Tickets available May 1, 2013. In the aftermath of the Civil War, the American girl seemed transformed—at once more introspective and adventurous than the previous generation. Although the culture still prized the demure female child of the past, many saw a bolder type as the new, alternate ideal. Girlhood was no longer simple, and the complementary images of angel and tomboy emerged as competing visions of this new generation. For the first time, girls claimed the attention of genre artists, and girlhood itself seized the imagination of the nation. Angels and Tomboys: Girlhood in Nineteenth-Century American Art explores the myriad ways artists portrayed young girls: from the sentimental, innocent stereotype to the free-spirited individual.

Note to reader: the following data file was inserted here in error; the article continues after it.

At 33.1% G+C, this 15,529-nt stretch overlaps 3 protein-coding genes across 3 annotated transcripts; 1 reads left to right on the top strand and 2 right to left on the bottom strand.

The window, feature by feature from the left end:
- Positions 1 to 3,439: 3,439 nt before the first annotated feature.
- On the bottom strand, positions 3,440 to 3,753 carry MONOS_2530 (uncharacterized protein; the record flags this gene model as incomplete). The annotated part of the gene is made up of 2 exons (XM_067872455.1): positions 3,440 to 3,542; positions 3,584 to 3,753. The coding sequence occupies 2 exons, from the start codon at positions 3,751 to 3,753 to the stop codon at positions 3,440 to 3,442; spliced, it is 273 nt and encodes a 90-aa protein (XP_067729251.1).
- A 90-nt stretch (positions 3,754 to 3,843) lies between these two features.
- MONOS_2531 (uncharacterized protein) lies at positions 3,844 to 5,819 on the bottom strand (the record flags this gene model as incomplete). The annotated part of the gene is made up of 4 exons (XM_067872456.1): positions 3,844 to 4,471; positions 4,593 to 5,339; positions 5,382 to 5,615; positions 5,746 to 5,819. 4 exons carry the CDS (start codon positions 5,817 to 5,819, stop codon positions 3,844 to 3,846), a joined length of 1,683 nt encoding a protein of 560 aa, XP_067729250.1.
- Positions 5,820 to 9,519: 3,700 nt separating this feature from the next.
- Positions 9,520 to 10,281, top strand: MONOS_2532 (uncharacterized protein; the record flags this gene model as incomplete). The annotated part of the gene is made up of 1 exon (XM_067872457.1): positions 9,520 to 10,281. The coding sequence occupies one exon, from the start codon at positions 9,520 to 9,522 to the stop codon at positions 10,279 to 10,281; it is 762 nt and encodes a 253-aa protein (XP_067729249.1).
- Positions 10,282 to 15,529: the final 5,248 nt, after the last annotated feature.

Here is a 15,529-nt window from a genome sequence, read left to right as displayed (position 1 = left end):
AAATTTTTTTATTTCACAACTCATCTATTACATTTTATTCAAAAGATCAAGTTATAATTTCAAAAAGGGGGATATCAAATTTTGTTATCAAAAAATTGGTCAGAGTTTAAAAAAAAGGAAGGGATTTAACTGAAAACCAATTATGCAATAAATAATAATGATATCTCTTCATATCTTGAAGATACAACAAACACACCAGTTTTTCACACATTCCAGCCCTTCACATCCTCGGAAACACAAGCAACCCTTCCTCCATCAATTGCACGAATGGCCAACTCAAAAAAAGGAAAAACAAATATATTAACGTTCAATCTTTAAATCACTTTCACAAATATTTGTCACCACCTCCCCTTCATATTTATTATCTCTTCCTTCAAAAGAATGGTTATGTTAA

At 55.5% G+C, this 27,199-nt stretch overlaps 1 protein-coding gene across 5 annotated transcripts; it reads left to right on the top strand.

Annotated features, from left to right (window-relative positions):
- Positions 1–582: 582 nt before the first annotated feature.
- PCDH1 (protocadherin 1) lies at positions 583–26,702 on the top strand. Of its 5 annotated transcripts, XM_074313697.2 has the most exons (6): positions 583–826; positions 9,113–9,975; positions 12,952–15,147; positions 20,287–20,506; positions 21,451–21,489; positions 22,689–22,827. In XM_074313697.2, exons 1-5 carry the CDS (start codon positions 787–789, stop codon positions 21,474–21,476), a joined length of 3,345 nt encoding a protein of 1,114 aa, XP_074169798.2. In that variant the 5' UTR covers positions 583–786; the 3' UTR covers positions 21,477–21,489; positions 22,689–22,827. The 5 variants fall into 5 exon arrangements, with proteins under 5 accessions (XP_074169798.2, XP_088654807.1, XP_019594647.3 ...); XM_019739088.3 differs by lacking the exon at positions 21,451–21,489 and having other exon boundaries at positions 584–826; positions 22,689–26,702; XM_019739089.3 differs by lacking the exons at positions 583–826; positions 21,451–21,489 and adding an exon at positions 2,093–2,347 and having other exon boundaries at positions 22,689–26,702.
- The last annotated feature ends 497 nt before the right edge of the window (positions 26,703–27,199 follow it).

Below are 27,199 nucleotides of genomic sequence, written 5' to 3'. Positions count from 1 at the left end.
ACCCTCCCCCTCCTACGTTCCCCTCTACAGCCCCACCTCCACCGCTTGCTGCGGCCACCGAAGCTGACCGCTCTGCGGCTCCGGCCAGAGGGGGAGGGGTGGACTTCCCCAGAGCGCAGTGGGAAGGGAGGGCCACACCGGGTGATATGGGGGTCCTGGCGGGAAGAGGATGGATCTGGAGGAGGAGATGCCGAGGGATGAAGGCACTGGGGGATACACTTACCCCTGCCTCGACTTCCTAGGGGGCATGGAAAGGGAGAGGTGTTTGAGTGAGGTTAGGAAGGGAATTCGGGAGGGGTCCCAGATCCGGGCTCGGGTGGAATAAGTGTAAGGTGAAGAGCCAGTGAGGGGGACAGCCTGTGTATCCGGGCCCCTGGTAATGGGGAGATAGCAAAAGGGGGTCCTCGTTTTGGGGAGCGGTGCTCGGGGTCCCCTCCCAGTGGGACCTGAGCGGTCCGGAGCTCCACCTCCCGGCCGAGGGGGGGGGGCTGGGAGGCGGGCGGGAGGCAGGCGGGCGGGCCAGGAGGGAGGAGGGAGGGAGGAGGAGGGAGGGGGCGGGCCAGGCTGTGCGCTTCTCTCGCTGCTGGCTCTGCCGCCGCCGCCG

- Adults $5 per person; Free for Museum Members Admission is sponsored for youth ages 18 and younger